"Housing located far from transit and employment centers places a heavy financial strain on working families in the Washington, D.C. metropolitan region, according to a new publication . . . Beltway Burden documents the challenges faced by area working families who are forced to 'drive 'till they qualify' for housing, incurring higher transportation costs that eventually erode their housing cost savings. It finds that area families are victim to combined housing and transportation costs that constitute, on average, nearly 47 percent of the area median income . . .

"The report points out that 'we need to use our existing infrastructure more wisely and more intensively.' Public policies are needed to preserve the existing stock of affordable housing in the city and older suburbs. More compact development would make public transit more economically feasible and attract retail and other uses, thus reducing congestion, greenhouse gas emissions and transportation costs, the report says.

"These challenges will only increase with the projected addition of 1.7 million new households over the next 20 years in the region."

As a complement to Beltway Burden, ULI also released the Terwilliger Housing + Transportation Cost Calculator, which provides consumers with up-to-date Washington, D.C. metro area data that they can use to make informed decisions on where to live and work.  Developed in partnership with CNT, the calculator allows users to input their current home and work addresses and compare their current housing and transportation costs to the costs they would incur if they chose to change their home and/or work addresses.  The calculator can be tweaked in all sorts of ways to reflect more closely one's actual circumstances.

Tomorrow:  I run the calculator on my house and the locations of some family members.  The results bring these patterns to life.  Thanks to my colleague Justin Horner for first alerting me to this study.

Kaid Benfield writes (almost) daily about community, development, and the environment.  For more posts, see his blog's home page.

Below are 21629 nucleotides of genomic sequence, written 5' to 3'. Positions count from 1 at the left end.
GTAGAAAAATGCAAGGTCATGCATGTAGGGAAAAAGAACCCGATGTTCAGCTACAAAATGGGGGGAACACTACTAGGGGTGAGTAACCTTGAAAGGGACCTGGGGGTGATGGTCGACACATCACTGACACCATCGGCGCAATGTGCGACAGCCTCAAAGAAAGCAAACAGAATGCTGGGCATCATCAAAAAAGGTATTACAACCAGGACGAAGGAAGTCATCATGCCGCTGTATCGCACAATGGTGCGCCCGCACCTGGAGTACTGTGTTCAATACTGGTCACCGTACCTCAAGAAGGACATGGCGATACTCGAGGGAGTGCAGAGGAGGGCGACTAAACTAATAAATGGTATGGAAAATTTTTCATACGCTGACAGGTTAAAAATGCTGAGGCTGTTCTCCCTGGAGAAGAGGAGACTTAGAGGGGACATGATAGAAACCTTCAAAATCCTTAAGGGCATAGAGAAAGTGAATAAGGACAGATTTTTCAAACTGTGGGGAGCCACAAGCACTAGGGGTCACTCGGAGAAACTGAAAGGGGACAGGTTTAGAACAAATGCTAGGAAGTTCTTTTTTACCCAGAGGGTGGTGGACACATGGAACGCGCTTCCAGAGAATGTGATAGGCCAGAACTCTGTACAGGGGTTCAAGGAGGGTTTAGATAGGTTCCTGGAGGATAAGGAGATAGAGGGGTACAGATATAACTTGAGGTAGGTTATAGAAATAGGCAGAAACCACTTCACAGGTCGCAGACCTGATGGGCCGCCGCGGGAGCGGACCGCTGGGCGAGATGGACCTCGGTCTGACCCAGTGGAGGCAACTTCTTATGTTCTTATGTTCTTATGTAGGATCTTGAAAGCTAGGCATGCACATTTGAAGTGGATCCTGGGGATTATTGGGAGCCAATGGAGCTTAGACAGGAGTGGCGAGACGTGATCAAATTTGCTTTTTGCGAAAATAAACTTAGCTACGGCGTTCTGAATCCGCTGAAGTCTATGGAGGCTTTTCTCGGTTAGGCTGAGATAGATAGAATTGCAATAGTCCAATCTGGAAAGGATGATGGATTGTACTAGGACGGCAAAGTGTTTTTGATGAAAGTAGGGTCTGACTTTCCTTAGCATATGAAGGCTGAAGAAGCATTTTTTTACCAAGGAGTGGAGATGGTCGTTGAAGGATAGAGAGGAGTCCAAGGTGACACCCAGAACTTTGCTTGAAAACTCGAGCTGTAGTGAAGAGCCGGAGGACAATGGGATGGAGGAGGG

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Comments

jerry schneiderFeb 23 2009 02:09 PM

You state that D.C. is "like" all other metropolitan areas. Not true. D.C. has a very concentrated employment distribution in its central area. This makes for a radial distribution of commuter travel and a convergence problem that leads to high levels of congestion and slower travel times.
This is far less true in other metro
areas And,you seem to think that commuter travel is a major component of total daily travel. It is not, being somewhere around 15% of total daily travel. I conclude that this study is not helpful for defining a "national problem" as you claim.

Kaid @ NRDCFeb 23 2009 03:12 PM

Thanks for the comment, Jerry.

The extent to which DC's travel patterns are similar to those elsewhere would make for an informative conversation with the researchers at ULI, CNT, and the Center for Housing Policy, who authored the study and who have examined other locations as well. I'm sure I would benefit from knowing more than I do now.

I do know that for outlying areas to have higher rates of driving and higher transportation costs than more central ones (and more than established suburban centers) is quite common in the regions for which I have seen data. Allowing for the presence of water bodies that affect what it means to be "central," the pattern is certainly true in Chicago, San Francisco, Atlanta, Portland, Nashville, and Memphis, for example.

You are absolutely right that commuting generates fewer than half a household's overall vehicle trips. (It generates a somewhat greater share of overall driving distance, though, in most places.) But note that the ULI, et al., study did not measure commuting expenses or commuting miles driven; it measured overall transportation expenses and miles driven. So its conclusions hold regardless of the portion of overall driving claimed by commuting. I have modified my use of the word "commuting" to avoid any misrepresentation.

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Switchboard is the staff blog of the Natural Resources Defense Council, the nation’s most effective environmental group. For more about our work, including in-depth policy documents, action alerts and ways you can contribute, visit NRDC.org.